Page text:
As the scandal surrounding Democratic fiscal agent Kinde Durkee intensifies and reporters cast an ever-wider net to dig into her operations, an apparent anomaly emerges: Despite the major sums of money she was accustomed to handling, her personal lifestyle was modest and unpretentious.
From the LAT's John Hoeffel, Patrick McGreevy and Jean Merl: "The 1950-vintage house she owns with her husband on a tidy street in Long Beach's Bixby Knolls is distinguished by its neglect. The lawn is sparse and browning, the house is a weathered yellow, the paint on the door is alligatored, the lock is rusty, and the doorbell button is missing. The squat brick office they bought for Durkee & Associates in an industrial area of Burbank has an unfinished particleboard back wall and sits between a body shop and a used-boat emporium."
"Before being arrested last month for allegedly filing false reports to cloak an embezzlement scheme, Durkee drove an 11-year-old Dodge pickup to work. Recently, the heavyset, tousle-haired 58-year-old clambered into a 13-year-old Chevy Blazer to escape from a television crew — but was trapped on camera while the engine strained to catch. The other car in her driveway that day was a 16-year-old Audi."
The sea bass, a popular fish for California's summer anglers, is dwindling dramatically off the coast, down 90 percent in fact since 1980.
From Tony Barboza in the LA Times: "As reliably as masses of sea bass gather off the Southern California coast each summer, boatloads of anglers arrive to reel them in."
"But their bountiful catches are an illusion, scientists say."
The populations of kelp bass and barred sand bass, two of the most popular — and easy to catch — saltwater fishes in Southern California, have plummeted 90% since 1980, according to a study led by a researcher at the Scripps Institution of Oceanography at UC San Diego."
California may represent the epitome of a car-happy culture, but drivers in the Golden State have reached a new level: They lead the nation in using less gasoline.
From Ronald D. White in the LAT: "In the first six months of this year, Californians used nearly 7.3 billion gallons of gasoline, down 1.7% from the same period last year and off 3.5% from the first half of 2002."
"In California, the freeways are so crowded that it's probably not a noticeable difference, but it's real and it's important," said Michael Sivak, a research professor at the University of Michigan's Transportation Research Institute."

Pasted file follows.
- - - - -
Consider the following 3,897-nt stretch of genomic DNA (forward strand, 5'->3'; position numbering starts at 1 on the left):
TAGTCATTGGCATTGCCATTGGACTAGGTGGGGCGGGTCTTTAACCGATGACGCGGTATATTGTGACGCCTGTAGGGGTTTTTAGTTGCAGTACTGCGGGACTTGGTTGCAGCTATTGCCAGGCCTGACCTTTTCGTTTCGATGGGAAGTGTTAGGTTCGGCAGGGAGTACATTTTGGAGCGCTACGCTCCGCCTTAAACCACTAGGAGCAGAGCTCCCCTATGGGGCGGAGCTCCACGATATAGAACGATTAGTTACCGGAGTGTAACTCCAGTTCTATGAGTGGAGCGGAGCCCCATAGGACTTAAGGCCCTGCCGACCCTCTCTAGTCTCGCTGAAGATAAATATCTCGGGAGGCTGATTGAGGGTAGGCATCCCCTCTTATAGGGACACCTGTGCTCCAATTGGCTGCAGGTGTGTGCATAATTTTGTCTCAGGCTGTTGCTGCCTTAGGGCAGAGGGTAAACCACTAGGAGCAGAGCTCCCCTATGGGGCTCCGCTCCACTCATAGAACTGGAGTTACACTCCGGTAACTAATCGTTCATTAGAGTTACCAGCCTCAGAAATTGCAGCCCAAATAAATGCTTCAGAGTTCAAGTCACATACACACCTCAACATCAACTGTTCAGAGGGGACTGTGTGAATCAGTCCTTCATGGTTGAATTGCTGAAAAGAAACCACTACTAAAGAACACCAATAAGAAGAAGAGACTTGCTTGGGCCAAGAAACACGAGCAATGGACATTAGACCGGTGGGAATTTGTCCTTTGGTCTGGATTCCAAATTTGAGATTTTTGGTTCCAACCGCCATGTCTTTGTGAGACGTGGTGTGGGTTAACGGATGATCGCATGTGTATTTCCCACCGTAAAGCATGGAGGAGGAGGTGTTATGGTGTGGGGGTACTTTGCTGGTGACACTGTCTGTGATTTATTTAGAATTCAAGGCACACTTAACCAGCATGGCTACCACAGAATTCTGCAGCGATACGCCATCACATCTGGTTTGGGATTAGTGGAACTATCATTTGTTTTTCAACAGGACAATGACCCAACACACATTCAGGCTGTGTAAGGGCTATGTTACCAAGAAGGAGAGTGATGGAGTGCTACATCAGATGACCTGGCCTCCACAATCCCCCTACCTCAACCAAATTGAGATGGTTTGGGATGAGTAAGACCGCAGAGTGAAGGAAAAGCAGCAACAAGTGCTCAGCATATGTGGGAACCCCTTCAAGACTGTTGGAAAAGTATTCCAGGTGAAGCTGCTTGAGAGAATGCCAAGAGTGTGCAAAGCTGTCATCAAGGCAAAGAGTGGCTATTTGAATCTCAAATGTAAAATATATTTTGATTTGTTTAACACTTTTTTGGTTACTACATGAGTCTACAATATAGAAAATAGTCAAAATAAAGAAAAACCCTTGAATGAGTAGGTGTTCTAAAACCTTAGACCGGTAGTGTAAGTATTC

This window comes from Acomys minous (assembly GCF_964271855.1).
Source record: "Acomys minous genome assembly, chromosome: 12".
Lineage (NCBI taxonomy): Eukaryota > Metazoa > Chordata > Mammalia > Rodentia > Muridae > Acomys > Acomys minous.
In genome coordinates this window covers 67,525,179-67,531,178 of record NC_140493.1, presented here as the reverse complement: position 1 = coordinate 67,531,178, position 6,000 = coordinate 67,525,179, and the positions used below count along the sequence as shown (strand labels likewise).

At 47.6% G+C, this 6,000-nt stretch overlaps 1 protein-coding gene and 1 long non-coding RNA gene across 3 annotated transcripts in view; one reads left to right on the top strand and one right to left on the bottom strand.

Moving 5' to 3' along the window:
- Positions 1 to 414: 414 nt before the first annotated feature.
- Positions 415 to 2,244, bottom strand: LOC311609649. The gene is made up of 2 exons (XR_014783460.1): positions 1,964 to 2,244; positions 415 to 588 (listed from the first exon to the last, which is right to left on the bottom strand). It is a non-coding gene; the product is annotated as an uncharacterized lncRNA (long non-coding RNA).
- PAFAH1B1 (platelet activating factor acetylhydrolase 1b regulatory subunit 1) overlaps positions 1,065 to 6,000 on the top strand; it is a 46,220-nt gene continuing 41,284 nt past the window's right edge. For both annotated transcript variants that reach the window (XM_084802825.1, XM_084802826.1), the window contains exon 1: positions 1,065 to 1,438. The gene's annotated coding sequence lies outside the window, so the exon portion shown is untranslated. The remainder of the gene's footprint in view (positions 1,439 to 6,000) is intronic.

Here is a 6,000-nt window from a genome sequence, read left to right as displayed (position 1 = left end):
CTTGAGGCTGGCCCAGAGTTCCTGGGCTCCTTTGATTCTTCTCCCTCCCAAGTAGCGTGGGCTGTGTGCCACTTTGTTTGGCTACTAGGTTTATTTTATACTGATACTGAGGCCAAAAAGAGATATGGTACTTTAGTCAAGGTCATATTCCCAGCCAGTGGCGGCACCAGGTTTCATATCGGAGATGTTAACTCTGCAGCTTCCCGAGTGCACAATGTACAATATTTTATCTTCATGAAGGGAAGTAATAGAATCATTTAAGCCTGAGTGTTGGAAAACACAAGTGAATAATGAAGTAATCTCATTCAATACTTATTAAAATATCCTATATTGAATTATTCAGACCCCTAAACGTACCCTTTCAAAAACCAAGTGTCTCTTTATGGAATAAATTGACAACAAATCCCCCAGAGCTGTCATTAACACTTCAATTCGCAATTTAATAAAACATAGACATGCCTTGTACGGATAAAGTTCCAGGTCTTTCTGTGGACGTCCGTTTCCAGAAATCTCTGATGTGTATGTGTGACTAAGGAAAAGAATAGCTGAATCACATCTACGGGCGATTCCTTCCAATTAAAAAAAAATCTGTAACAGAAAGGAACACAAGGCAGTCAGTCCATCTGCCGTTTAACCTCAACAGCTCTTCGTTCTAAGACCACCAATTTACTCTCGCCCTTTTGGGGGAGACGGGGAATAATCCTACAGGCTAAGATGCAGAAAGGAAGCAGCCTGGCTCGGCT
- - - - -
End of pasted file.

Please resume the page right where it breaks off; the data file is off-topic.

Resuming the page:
"What's more, the state has been lowering consumption even as it's been adding drivers. The nation's most populous state had 23.8 million licensed drivers at the beginning of this year. That's 1.8 million, or 8.3%, more people behind the wheel since 2002."
As governments grapple with the soaring costs of public pensions, the model for teachers may offer a template for other parts of public employment. Teachers' pensions are handled differently.
From CalPensions' Ed Mendel: "Teachers and non-teaching school employees in California are in unions that do not bargain pensions. Instead, their pensions are in big statewide pools that have some of the lowest costs for employers and some of the lowest pension formulas for retirees."
"Bargaining for pensions is used extensively only in California and a few other states. One of the first pension reform proposals to include ending bargaining came last month in Rhode Island, where bankrupt Central Falls is drawing national attention."
Gov. Brown signed legislation over the weekend that would bar local governments from banning male circumcision, an issue that arose following a ballot proposal in San Francisco. The LAT's Anthony York has the story.
"The bill, by Assemblyman Mike Gatto (D-Silver Lake), was drafted in response to a proposed San Francisco ballot measure that would have prohibited any foreskin cutting that was not deemed medically necessary in that city. That proposed ordinance was struck from the ballot by a Superior Court judge in June, amid protests from doctors and religious groups. A similar measure was proposed in Santa Monica but was later pulled back by proponents."
Gatto said his measure, signed Sunday, would "protect parental rights and liberties."